above. The breakage looks a bit like dust when it gives way 200 or so feet
<overhead, but it resounds like riprap when it hits the snow-covered ground, or artillery
when it hits metal tanks, housings or vehicles.
Ortiz hands me a hard hat. He goes to work clearing a path to the fuel intakes, one on either side of 14 Weathervane Dr., his transmitter facility. Both are behind chain-link gates secured with
ice-covered locks. Off he goes with a blowtorch. The two diesel tanks are soon
topped off with 300 gallons apiece. Ortiz estimates the generators burn around
25 gallons an hour to power both the KMEX and KFTR transmitters. The two hum
along at combined 760 kW ERP, according to the FCC’s database.
Both station signals are broadcast from a candelabra tower currently sporting a
red gin pole and attendant cables. Ortiz has a new antenna for KFTR, but it’s
lying on the ground for the time being, covered in snow. He fusses over it
briefly like it’s a new pet. It makes him nervous to have it lying there where
falling ice could pierce the radome. It’s unscathed for now. (Shown left, with Lopez, above, sifting through the snow looking for a fuel intake.)
“When is it scheduled to go up?” I ask as we walk back out to the road.
“Weather permitting,” Ortiz says.
Another crack from overhead.
“Headache!” yells Smith, running with his arms over his hard hat.
MOTHERS OF INVENTION
We head up to the transmitter facility’s living quarters, a small upstairs
room in the back of the building with a kitchenette, a toilet and shower, a
military-style rack for a bed and a large table sprouting Ethernet cables and a
power cord from the center. It shouts of necessity, though Ortiz is a gracious
host, breaking out coffee cake, tea, Triscuits and fruit. He makes a completely
unnecessary apology for the disarray. It’s warm, there’s TV and food. We power
up our computers, but Ortiz soon jumps up and flies out the door to check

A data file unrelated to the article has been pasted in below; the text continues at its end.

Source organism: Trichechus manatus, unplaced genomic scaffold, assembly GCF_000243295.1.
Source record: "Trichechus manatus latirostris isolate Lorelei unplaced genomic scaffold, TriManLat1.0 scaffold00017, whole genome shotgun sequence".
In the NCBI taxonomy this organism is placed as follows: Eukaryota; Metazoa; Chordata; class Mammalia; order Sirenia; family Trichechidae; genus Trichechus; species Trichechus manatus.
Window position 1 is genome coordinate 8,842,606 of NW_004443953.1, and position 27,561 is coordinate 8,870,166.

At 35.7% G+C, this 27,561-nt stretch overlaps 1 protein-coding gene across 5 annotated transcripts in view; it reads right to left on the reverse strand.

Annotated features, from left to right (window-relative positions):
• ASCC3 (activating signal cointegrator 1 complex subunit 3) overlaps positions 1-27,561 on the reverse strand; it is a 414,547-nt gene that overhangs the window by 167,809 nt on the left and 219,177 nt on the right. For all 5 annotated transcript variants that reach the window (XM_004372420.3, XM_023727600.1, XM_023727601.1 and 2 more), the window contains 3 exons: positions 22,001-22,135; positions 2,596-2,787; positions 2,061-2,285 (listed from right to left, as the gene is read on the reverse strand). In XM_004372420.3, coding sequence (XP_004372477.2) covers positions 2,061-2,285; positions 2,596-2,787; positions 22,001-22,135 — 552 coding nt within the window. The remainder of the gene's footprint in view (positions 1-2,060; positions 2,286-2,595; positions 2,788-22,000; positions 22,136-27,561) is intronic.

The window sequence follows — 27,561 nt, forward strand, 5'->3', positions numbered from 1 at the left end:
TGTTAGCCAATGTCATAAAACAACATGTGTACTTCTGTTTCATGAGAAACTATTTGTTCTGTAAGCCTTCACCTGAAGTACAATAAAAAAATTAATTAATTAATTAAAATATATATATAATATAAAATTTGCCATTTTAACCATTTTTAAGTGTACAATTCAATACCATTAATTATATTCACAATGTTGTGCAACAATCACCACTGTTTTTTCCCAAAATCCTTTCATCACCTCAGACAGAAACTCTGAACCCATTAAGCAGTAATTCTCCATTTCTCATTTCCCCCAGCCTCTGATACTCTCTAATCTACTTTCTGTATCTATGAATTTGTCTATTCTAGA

something else he’s just thought of. It’s clear within a short amount of time
in his company that Ralph Ortiz thinks encyclopedically. Such things as straightening
up the flat would be a waste of his brainwaves.
A bit later, when he’s settled again at his laptop, a promo comes on
for the new NBC show, “Marriage Ref,” showing a woman flossing her teeth in bed
as her husband looks on in disgust.
“Vast wasteland,” Ortiz says grinning just a bit, with no hint of irony.
It is by his hospitality I am in this rarified air, so I hesitate to ask about
the aluminum foil covering his windows.
“Is it the radiation?” I finally venture.
“No. I just didn’t have anything else to cover the windows one day when I was
stuck up here after an all-nighter and wanted to sleep.”
STUCK AT THE OFFICE
Getting stranded is part of the drill for the transmitter engineers on Mt.
Wilson. Dennis Doty has been up here going on nine days. His colleagues at KNBC-TV
asked at one point if he wanted to be evacuated by helicopter.
“I told ’em no,” he says, waving a paw. Doty is a big man, dressed in a denim
shirt and jeans, long hair pulled back into a ponytail. Ortiz and I find him
talking with a helicopter pilot who brought up a crew for another station with
generator problems. At least two stations went dark in Los Angeles during the
El Ni ño storms when their generators shut down.
Doty’s facility is orderly. He takes us through the transmitter room, where the
Ch. 4 signal plays on a monitor. I tell him the over-the-air, hi-def
transmission of the Beijing Olympics looked almost 3D. He beams.
We move on into a narrow corridor where another monitor displays the remote
monitoring software interface. It resembles a virtual bank of gauges showing
power levels and a litany of other equipment activity. Doty points to some single
RU boxes nearby that he and other KNBC engineers built. Just about every
post-digital transition TV facility has homemade equipment among the store-bought